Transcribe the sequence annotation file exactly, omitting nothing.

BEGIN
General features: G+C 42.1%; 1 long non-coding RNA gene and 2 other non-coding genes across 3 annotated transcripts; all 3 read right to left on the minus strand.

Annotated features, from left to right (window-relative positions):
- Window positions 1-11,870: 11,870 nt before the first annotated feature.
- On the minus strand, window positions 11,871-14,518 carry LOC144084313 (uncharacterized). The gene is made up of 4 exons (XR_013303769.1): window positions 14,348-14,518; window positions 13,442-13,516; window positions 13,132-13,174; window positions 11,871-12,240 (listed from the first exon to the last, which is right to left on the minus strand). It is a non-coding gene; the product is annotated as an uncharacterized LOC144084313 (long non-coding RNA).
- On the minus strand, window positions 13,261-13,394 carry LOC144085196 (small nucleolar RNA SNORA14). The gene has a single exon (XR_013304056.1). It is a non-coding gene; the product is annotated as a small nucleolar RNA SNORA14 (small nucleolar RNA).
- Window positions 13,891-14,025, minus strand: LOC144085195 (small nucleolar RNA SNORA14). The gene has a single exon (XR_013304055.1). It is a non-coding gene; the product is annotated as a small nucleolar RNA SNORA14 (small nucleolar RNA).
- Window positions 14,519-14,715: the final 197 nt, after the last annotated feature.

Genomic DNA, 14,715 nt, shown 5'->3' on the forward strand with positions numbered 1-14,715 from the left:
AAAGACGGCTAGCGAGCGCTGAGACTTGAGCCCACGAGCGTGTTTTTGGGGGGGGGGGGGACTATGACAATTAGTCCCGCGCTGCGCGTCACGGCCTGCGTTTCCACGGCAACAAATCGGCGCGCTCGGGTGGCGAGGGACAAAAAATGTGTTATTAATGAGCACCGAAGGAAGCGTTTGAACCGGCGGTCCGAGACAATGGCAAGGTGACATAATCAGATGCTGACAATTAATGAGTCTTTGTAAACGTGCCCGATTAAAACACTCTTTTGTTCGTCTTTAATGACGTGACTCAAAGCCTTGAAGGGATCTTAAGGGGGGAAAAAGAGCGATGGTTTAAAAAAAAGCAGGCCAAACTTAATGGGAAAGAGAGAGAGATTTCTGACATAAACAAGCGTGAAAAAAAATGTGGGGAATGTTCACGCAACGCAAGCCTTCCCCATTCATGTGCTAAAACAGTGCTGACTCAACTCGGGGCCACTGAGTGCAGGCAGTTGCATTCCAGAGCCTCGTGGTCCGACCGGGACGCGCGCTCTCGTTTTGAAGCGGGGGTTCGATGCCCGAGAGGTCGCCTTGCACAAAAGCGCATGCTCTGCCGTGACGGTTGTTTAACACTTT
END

General features: G+C 42.1%; 1 long non-coding RNA gene and 2 other non-coding genes across 3 annotated transcripts; all 3 read right to left on the minus strand.

Annotated features, from left to right (window-relative positions):
- Window positions 1-11,870: 11,870 nt before the first annotated feature.
- On the minus strand, window positions 11,871-14,518 carry LOC144084313 (uncharacterized). The gene is made up of 4 exons (XR_013303769.1): window positions 14,348-14,518; window positions 13,442-13,516; window positions 13,132-13,174; window positions 11,871-12,240 (listed from the first exon to the last, which is right to left on the minus strand). It is a non-coding gene; the product is annotated as an uncharacterized LOC144084313 (long non-coding RNA).
- On the minus strand, window positions 13,261-13,394 carry LOC144085196 (small nucleolar RNA SNORA14). The gene has a single exon (XR_013304056.1). It is a non-coding gene; the product is annotated as a small nucleolar RNA SNORA14 (small nucleolar RNA).
- Window positions 13,891-14,025, minus strand: LOC144085195 (small nucleolar RNA SNORA14). The gene has a single exon (XR_013304055.1). It is a non-coding gene; the product is annotated as a small nucleolar RNA SNORA14 (small nucleolar RNA).
- Window positions 14,519-14,715: the final 197 nt, after the last annotated feature.

Genomic DNA, 14,715 nt, shown 5'->3' on the forward strand with positions numbered 1-14,715 from the left:
AAAGACGGCTAGCGAGCGCTGAGACTTGAGCCCACGAGCGTGTTTTTGGGGGGGGGGGGGACTATGACAATTAGTCCCGCGCTGCGCGTCACGGCCTGCGTTTCCACGGCAACAAATCGGCGCGCTCGGGTGGCGAGGGACAAAAAATGTGTTATTAATGAGCACCGAAGGAAGCGTTTGAACCGGCGGTCCGAGACAATGGCAAGGTGACATAATCAGATGCTGACAATTAATGAGTCTTTGTAAACGTGCCCGATTAAAACACTCTTTTGTTCGTCTTTAATGACGTGACTCAAAGCCTTGAAGGGATCTTAAGGGGGGAAAAAGAGCGATGGTTTAAAAAAAAGCAGGCCAAACTTAATGGGAAAGAGAGAGAGATTTCTGACATAAACAAGCGTGAAAAAAAATGTGGGGAATGTTCACGCAACGCAAGCCTTCCCCATTCATGTGCTAAAACAGTGCTGACTCAACTCGGGGCCACTGAGTGCAGGCAGTTGCATTCCAGAGCCTCGTGGTCCGACCGGGACGCGCGCTCTCGTTTTGAAGCGGGGGTTCGATGCCCGAGAGGTCGCCTTGCACAAAAGCGCATGCTCTGCCGTGACGGTTGTTTAACACTTT